The Bigger Picture

South African history is often viewed through the prism of South African exceptionalism, with little or no understanding of how events fitted into the world at large. Thus, the Boer War is (farcically) portrayed as a dastardly British attempt to ‘steal our gold’, with no attempt whatsoever made to understand the greater geopolitical situation.

Though it is convenient for some to blame everything on gold and diamonds, the reality is that London had no choice but to defend their strategic position at the Cape: having a naval base / coaling station there was infinitely more important than the near-meaningless issue of the privately-owned gold mines of the Transvaal. When Kruger’s imperial ambitions began to threaten the British position at the Cape, war was almost inevitable, and there was no way that the British would simply pack up and leave such a strategic piece of real estate.

What is more interesting still is that this determination to retain their hold on Southern Africa long predates Kruger’s attempt to challenge it:

This cartoon (kindly supplied by Major Naish) was entitled ‘The Russian Bear extends “The Great Game” to South Africa’, and obviously depicts potential Russian interference in Zululand. As far-fetched as it might seem to modern eyes, if nothing else it should serve to remind us that South African affairs did not take place in a vacuum.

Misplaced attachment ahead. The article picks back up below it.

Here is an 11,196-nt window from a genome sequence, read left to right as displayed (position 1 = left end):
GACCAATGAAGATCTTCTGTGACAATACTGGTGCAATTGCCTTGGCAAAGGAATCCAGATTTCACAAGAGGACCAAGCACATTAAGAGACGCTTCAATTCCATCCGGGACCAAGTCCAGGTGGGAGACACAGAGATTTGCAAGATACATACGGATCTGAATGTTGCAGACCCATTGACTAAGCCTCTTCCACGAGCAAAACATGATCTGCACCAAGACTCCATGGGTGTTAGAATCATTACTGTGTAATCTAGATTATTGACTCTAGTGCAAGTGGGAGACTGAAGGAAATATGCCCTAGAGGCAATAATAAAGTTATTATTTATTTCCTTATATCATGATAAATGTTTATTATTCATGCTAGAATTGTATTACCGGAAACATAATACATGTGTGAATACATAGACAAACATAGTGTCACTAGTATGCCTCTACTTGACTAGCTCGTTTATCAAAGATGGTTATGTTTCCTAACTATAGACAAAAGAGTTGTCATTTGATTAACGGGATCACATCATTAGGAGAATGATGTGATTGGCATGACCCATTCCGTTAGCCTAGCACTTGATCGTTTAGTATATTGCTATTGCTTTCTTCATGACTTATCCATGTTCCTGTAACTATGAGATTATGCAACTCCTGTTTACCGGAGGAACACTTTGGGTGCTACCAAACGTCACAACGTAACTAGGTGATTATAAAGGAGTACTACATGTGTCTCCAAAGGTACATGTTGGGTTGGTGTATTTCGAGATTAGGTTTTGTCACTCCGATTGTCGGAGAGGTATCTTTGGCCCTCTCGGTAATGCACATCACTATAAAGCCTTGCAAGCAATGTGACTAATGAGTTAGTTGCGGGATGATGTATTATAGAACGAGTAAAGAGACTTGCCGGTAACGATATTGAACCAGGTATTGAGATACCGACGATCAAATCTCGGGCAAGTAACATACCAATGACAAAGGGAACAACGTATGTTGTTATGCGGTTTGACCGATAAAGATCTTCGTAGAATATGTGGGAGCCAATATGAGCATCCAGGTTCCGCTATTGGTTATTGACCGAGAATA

The late Victorian period was a time of great flux: Portuguese ‘jingos’ talked of the ‘Rose Coloured Map’, which depicted their long-established enclaves on the east and west coasts being linked by annexing pretty much everything in between. More concerning was that the rapidly industrialising, and increasingly self-confident and expansionist, Germany had had its eyes on what became Rhodesia, and was very keen to get a compliant regime in a dominant position in Southern Africa. German staff officers drew up the invasions plans for Kruger’s insane attack against the British Empire, and had their useful puppet managed to secure the whole of what became South Africa, the whole geopolitical situation would have been turned on its head.


  • Chris Posted November 24, 2020 9:40 am

    AT last — putting the much bigger much more important Geo-Political considerations into perspective
    WHY it was necessary in 1942 to launch Operation Ironclad — the first amphibious landing of the WWII

    • Jan groot trill Posted January 30, 2021 3:10 pm

      This guy is litteraly the only frequent reader

      • Bulldog Posted January 30, 2021 6:02 pm

        PS. ‘literally’

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